July Newsletter - 0804                                       

 

Greetings from the Garden 

 August,2004  -  winter/early spring,  in Barnawartha, Victoria, Australia.    

1. What's happening in the garden this month?

2. We now have FREE postage with EVERY order.

3. Site updates.

 

 

                   Above - Romulea sabulosa

 

1. What's happening in the garden this month?

With the coming warmer weather, many of the summer growing bulbs are now starting to show the first signs of foliage up through the ground. Crinum macowanii, pictured below, is one such Crinum species responding to the warmth of the early spring sun.  These bulbs survived really well with continued rain through out the winter season. I highly recommend this Crinum species as hardy to be sure! A week ago, there was no sign of these bulbs at all.

News this month includes a visit from Cameron McMaster, owner and manager of Africa Bulbs in South Africa. Cameron came over to Australia to continue his work in Dohne Sheep Breeding. An interesting field of endeavour, I was captivated by his stories about the breeders here in Australia. Cameron remarked that he is continually amazed at Australians ability to adapt to new ideas and then improve on them! This particular breed of sheep has not been in Australia that long and we have already made some significant contributions to Dohne sheep breeding efforts around the globe. Interesting hey!

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Frost, Frost, Frost! Darn frost nearly wiped out my Clivia collection this winter. I am really eager to get an new green house built after this heart breaking event. I am continuing to obtain the odd Clivia seed here and there from other enthusiasts so I am gong to persist with them until I have the new grouse built. I am pretty sure I can frost-proof the area, time will tell.

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The front paddock is absolutely covered with Romulea rosea var. australis this year. Pictured below, this small robust Aussie covers out entire district this time of year.

There are some very nice colour forms of this little treasure. Keep in mind though, unlike Romulea sabulosa, which is up to 2.5 inches across, Romulea rosea var. australis flowers are only 0.5 inches across and not terribly significant. They look great en masse in bloom for about two weeks each year. I'll see if I can get an image later on next month.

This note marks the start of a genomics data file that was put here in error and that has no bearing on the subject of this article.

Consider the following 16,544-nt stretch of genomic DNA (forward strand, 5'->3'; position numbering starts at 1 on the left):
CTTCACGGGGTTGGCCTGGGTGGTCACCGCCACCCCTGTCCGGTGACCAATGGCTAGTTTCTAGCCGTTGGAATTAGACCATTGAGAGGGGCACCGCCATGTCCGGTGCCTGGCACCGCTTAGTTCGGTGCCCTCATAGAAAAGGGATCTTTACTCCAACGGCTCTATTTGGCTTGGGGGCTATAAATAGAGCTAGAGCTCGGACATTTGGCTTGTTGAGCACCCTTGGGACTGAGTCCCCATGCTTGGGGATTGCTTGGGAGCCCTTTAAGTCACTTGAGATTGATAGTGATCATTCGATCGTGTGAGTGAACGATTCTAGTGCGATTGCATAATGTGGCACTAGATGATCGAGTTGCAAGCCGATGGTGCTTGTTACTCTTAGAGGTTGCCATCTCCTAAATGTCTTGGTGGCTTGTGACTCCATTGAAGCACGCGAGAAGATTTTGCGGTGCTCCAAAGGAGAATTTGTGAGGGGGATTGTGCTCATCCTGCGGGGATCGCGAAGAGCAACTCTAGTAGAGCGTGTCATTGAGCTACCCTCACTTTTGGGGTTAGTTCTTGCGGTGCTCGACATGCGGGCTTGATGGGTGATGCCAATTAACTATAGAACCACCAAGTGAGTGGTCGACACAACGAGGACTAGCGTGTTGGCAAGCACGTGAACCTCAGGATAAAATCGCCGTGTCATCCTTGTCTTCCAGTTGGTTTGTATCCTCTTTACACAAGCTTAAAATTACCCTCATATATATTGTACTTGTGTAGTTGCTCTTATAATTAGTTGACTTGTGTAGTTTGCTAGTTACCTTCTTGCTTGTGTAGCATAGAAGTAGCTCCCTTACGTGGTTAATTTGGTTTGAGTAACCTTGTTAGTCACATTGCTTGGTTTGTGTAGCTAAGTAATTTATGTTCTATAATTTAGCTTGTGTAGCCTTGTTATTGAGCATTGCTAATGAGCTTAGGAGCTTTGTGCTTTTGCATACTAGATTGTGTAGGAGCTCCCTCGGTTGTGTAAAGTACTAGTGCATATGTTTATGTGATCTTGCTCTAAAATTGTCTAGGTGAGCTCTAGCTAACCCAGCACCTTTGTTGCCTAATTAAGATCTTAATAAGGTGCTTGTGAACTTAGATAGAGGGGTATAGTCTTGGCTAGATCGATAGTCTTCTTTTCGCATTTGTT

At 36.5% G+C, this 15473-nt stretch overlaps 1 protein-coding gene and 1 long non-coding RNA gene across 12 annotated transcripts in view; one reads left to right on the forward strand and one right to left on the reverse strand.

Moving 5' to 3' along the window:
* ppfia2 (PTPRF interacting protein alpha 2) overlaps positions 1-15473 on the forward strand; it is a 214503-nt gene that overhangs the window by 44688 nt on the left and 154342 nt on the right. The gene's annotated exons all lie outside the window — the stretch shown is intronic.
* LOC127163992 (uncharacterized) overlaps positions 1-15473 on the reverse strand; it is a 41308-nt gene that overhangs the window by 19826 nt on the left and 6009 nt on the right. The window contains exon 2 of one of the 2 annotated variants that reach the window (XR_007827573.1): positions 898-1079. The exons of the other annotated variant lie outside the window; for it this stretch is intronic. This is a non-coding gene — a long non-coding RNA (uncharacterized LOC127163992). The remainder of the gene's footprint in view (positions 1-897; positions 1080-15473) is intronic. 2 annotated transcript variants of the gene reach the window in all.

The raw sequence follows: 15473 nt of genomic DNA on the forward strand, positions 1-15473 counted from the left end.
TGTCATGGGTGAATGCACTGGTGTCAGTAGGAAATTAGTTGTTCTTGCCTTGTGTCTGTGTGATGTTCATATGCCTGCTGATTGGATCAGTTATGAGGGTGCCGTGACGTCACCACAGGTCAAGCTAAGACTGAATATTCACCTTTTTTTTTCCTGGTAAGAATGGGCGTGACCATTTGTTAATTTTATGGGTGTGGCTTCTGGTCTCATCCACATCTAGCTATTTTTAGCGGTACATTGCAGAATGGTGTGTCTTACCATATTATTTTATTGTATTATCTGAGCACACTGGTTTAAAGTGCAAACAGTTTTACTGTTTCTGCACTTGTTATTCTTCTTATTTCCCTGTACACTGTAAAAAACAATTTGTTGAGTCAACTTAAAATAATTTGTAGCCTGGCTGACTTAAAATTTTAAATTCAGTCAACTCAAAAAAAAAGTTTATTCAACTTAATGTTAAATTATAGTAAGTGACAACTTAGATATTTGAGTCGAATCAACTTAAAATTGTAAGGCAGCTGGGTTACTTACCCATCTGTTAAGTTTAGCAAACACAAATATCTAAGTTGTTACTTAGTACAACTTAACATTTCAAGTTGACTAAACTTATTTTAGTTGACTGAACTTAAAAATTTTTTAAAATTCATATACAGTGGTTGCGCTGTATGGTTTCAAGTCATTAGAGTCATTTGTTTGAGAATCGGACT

The bulbs are that think in some of the summer bed, it looks like they need a serious hair cut. I think the Romulea foliage would be a good insulator against heavy frost fro some of the Amaryllid seedlings. They don't seem to mind having 1000's of Romulea in the same growing space as they are. I am amazed how bulbs live together, side by side by the hundreds.

 

 

 Above - Romulea rosea var. australis     

 

Other beautiful flowers we have seen this month in the garden include:

Bulbinella latifolia var. latifolia (right) and  Bulbinella latifolia var. doleretica, pictured below. The flowers on both these bulbs is quite showy, and ease of cultivation is an attractive quality too. These grow in beds of pure sand on clay and require no water during their dormant months.

              

 

 

 

 

 

 

 

 

 

 

                                                                                               

          

 

  Left, Hermodactylus tuberosa, the snake's-head iris found it's way into the early spring sun this week. This is a curious and interesting  bulb. The foliage is stiff, green, flat sided and lies along the ground. The flowers are green with black falls. This easy to grow bulb survive very low temperatures and is a good bulb for the beginner enthusiast.         

 

                                                                                               

 

 

 

Right - Romulea monticola.       

 

Do you have seeds to trade or sell? We buy and trade all kinds of seeds from the garden. Email me if you do.

 

 

 

 

These two images show Romulea sabulosa growing in the winter beds here at Barnawartha. This easy to grow bulb survives our hot summers and wet winters. Growing in pure sand on a clay base between the rock, this stunning little flowers appears in early spring. 

 

 

 

 

 

 

 

 

 

2. We now have FREE postage with EVERY order.

     This month saw the decision of free postage/shipping being introduced at Mainly Amaryllids Garden. With this gesture, disseminating rare and endangered bulbous species becomes even easier for the  bulb enthusiast. I hope this entices you to build your bulb collection further!

 3. Site updates.

Next month I will be revising all the bulb prices. All of the prices listed will be reduced. Year ago, when I first started growing bulb I promised my customers that when I had more room to grow, bulb prices would come down. This is due to the ease of growing in such a large area. Having so much room also allows me to buy larger lots of  seeds, thus making it cheaper to provide the bulbs to the enthusiast.

    This revision will include all future lists from Mainly Amaryllids Garden. (Summer List, Winter List & Other List)

 

 

That's about all for this month. I hope yours was a beauty! Talk to you next month.

Happy Gardening,   Dash.

Ps. As usual I have included a few gifs I found on the web :-)

 

 

 

 

 

 

 

 

 

 

 

 

 

 

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